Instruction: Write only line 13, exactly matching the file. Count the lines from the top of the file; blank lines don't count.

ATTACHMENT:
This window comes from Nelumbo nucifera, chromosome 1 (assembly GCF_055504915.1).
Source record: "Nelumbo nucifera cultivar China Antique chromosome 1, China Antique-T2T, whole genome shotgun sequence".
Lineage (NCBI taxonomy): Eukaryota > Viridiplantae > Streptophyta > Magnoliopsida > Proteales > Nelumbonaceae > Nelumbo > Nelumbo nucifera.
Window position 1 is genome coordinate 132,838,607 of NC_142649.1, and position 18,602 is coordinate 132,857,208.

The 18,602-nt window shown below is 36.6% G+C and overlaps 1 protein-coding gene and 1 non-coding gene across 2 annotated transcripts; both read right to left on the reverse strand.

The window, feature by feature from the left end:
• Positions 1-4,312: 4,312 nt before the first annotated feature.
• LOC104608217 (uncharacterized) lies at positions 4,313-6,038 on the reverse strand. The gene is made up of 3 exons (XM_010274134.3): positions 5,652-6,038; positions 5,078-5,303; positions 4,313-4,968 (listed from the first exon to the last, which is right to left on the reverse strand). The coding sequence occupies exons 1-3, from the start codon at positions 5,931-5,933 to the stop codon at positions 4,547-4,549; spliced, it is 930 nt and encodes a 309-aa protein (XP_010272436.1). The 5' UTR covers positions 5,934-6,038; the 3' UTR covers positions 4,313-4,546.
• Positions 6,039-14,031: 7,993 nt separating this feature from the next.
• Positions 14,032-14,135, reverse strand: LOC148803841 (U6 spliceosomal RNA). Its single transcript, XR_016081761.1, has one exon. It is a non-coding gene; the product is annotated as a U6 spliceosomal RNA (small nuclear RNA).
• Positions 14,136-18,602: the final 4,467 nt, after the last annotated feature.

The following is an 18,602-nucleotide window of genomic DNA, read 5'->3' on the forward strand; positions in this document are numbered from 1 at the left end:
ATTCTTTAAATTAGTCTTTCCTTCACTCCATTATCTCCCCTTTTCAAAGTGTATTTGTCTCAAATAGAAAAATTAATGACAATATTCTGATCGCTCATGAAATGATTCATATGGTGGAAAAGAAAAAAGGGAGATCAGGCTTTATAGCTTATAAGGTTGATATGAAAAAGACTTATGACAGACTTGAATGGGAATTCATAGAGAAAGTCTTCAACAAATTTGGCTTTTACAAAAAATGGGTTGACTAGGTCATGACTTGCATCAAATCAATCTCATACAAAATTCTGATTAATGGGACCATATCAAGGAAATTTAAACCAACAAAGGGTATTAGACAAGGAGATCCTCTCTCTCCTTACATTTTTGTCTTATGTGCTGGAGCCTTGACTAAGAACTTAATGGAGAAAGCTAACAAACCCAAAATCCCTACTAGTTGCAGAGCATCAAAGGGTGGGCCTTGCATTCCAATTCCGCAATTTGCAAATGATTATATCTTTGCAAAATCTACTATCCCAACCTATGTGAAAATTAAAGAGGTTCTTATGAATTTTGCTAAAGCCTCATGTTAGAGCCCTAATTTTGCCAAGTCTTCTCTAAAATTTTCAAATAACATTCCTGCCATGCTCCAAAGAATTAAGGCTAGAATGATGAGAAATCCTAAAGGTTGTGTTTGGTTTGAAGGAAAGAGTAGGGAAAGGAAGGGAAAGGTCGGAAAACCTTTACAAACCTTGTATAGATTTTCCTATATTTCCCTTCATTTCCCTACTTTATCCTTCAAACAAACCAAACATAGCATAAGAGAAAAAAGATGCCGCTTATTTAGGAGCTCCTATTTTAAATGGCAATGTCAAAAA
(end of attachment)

ATTCTTTAAATTAGTCTTTCCTTCACTCCATTATCTCCCCTTTTCAAAGTGTATTTGTCTCAAATAGAAAAATTAATGACAATATTCTGATCGCTCATGAAATGATTCATATGGTGGAAAAGAAAAAAGGGAGATCAGGCTTTATAGCTTATAAGGTTGATATGAAAAAGACTTATGACAGACTTGAATGGGAATTCATAGAGAAAGTCTTCAACAAATTTGGCTTTTACAAAAAATGGGTTGACTAGGTCATGACTTGCATCAAATCAATCTCATACAAAATTCTGATTAATGGGACCATATCAAGGAAATTTAAACCAACAAAGGGTATTAGACAAGGAGATCCTCTCTCTCCTTACATTTTTGTCTTATGTGCTGGAGCCTTGACTAAGAACTTAATGGAGAAAGCTAACAAACCCAAAATCCCTACTAGTTGCAGAGCATCAAAGGGTGGGCCTTGCATTCCAATTCCGCAATTTGCAAATGATTATATCTTTGCAAAATCTACTATCCCAACCTATGTGAAAATTAAAGAGGTTCTTATGAATTTTGCTAAAGCCTCATGTTAGAGCCCTAATTTTGCCAAGTCTTCTCTAAAATTTTCAAATAACATTCCTGCCATGCTCCAAAGAATTAAGGCTAGAATGATGAGAAATCCTAAAGGTTGTGTTTGGTTTGAAGGAAAGAGTAGGGAAAGGAAGGGAAAGGTCGGAAAACCTTTACAAACCTTGTATAGATTTTCCTATATTTCCCTTCATTTCCCTACTTTATCCTTCAAACAAACCAAACATAGCATAAGAGAAAAAAGATGCCGCTTATTTAGGAGCTCCTATTTTAAATGGCAATGTCAAAAA